By Jasen Sagman
Egypt’s military-backed government recently dismissed reports that Egypt’s Suez Canal Authority (SCA) has hired Israeli private security company Seagull Maritime Security to guard the vital waterway.
Reports began to circulate on local social media early several weeks ago, with cyber-activists citing the company’s website as saying that Seagull was capable of embarking/disembarking armed guards at locations, all approved of by the local government authorities, including Suez, Egypt.
According to a subsequent SCA statement, the reports “are categorically devoid of truth… and aim to shake security and spread false news,” however a report by the Arab Organisation for Human Rights recently revealed that the security company provides maritime security services for cruises and cargo ships passing through the Suez Canal in Egypt.
In fact, the Egyptian authorities have granted the company a license to work in the Suez Canal and the Red Sea. Additionally, the company is authorized to work in Arab and African ports including Jordan, UAE, and Oman. According to the report, the company is one of the few whose guards are allowed to disembark fully armed on the Egyptian island of Tiran.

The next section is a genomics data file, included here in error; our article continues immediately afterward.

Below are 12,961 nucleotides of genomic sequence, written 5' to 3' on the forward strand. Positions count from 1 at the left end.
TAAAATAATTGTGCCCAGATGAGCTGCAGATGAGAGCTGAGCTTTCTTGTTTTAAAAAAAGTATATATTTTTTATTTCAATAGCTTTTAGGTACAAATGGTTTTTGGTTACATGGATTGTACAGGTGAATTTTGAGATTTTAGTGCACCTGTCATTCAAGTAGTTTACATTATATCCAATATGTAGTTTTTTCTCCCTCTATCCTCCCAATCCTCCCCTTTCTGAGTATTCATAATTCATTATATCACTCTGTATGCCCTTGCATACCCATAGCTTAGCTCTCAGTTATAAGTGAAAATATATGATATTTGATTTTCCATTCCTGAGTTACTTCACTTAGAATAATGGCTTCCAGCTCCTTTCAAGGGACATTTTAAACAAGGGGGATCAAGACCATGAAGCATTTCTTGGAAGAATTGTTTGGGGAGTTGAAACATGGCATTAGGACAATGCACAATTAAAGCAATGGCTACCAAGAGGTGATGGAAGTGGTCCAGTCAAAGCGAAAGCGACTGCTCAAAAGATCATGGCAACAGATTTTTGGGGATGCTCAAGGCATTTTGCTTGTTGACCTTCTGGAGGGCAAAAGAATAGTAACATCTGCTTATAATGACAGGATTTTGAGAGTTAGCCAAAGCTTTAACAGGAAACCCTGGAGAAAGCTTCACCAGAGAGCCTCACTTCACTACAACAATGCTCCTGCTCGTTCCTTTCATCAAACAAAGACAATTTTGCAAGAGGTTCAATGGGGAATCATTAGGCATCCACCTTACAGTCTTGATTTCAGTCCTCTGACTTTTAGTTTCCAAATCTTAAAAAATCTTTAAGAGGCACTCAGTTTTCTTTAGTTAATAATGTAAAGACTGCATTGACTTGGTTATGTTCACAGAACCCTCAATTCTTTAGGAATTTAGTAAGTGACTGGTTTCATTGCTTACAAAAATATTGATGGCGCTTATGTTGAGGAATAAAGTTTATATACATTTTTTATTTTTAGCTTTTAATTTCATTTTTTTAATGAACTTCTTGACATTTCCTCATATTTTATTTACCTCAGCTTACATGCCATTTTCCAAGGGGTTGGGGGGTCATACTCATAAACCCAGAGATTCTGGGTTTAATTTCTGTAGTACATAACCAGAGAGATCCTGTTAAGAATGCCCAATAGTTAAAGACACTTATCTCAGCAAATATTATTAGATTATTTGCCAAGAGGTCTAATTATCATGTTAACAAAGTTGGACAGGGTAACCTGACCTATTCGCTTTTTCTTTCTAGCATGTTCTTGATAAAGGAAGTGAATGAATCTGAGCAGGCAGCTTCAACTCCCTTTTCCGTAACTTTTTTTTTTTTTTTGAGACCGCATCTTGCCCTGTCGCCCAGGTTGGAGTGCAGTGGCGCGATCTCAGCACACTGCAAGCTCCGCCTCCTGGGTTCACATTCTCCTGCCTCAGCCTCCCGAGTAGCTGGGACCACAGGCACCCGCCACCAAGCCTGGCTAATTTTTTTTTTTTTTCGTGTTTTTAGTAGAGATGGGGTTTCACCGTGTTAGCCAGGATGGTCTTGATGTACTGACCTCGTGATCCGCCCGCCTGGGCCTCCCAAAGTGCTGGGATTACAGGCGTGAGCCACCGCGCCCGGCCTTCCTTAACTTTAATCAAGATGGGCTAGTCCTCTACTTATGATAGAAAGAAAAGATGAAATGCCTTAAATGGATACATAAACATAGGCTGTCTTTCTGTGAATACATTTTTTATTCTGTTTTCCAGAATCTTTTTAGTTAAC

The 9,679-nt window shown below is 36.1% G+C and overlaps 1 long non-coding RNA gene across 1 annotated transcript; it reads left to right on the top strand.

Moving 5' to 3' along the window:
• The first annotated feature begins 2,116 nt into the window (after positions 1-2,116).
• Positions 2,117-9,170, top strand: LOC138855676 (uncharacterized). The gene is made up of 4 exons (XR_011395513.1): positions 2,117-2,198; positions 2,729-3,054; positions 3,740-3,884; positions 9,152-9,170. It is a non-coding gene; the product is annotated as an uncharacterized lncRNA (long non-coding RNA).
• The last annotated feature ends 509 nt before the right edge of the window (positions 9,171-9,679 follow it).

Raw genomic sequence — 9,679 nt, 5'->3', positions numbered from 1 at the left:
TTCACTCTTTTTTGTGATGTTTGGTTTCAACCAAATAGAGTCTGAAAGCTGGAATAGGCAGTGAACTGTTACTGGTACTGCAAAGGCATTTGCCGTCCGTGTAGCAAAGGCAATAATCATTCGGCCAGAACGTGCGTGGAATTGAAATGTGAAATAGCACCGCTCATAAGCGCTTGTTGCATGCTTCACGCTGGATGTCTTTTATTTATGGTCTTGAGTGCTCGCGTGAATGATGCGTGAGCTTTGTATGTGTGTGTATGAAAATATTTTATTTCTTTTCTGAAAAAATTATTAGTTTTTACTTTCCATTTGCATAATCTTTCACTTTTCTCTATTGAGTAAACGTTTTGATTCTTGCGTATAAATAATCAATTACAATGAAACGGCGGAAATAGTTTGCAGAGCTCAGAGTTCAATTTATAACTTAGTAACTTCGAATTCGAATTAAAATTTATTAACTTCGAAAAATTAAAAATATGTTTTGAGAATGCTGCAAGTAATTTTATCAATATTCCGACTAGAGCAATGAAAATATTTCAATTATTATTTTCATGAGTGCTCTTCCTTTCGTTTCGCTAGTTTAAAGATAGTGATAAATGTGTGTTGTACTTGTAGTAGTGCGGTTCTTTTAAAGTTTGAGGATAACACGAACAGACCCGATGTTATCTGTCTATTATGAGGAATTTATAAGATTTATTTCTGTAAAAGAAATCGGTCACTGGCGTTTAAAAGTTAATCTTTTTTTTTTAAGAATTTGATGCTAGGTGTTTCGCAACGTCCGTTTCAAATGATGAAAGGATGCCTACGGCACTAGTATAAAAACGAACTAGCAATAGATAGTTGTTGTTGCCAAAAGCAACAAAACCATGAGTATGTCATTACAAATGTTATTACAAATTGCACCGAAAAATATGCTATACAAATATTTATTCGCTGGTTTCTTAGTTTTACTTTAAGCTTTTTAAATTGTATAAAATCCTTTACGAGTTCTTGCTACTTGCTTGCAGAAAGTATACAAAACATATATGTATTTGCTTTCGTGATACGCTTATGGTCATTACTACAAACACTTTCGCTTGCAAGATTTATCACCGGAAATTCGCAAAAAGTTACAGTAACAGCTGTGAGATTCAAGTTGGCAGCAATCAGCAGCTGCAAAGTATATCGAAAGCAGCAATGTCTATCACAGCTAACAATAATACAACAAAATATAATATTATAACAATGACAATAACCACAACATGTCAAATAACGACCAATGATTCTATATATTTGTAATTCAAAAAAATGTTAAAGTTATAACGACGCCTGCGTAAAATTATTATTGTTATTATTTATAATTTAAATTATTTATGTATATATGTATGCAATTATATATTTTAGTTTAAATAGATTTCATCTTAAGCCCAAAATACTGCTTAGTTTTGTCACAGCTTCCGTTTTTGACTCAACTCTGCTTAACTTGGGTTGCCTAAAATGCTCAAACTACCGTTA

The company is a member of the Israeli Association of Private Security Companies, and was founded by its CEO Kfir Magen, who served as an officer in the Israeli navy. The company’s directors were prominent leaders of the Israeli armed forces, including Eliezer Marom who served as a navy commander between 2007 until 2011. The company’s advisory board chairman, Ami Ayalon, served as commander in chief of the navy in 1992, and served as head of the Shin Bet in 1996.
Despite the report, the SCA maintains that the Suez Canal is secured exclusively by Egyptian police and army forces.
Jasen Sagman is pursuing an M.A. in Global Diplomacy from the University of London, SOAS. He works for a Member of Parliament in Ottawa, and holds an Honours B.A. in Political Science from the University of Toronto. This post appeared in its original form at the Atlantic Council of Canada.
2 thoughts on “Israeli Private Security in the Suez Canal?”
Actually the photo is about SCA at Port Said not Ismailia.
World oil chokepoints for maritime transit of oil are a critical part of global energy security. About half of the world’s oil production moves on maritime routes.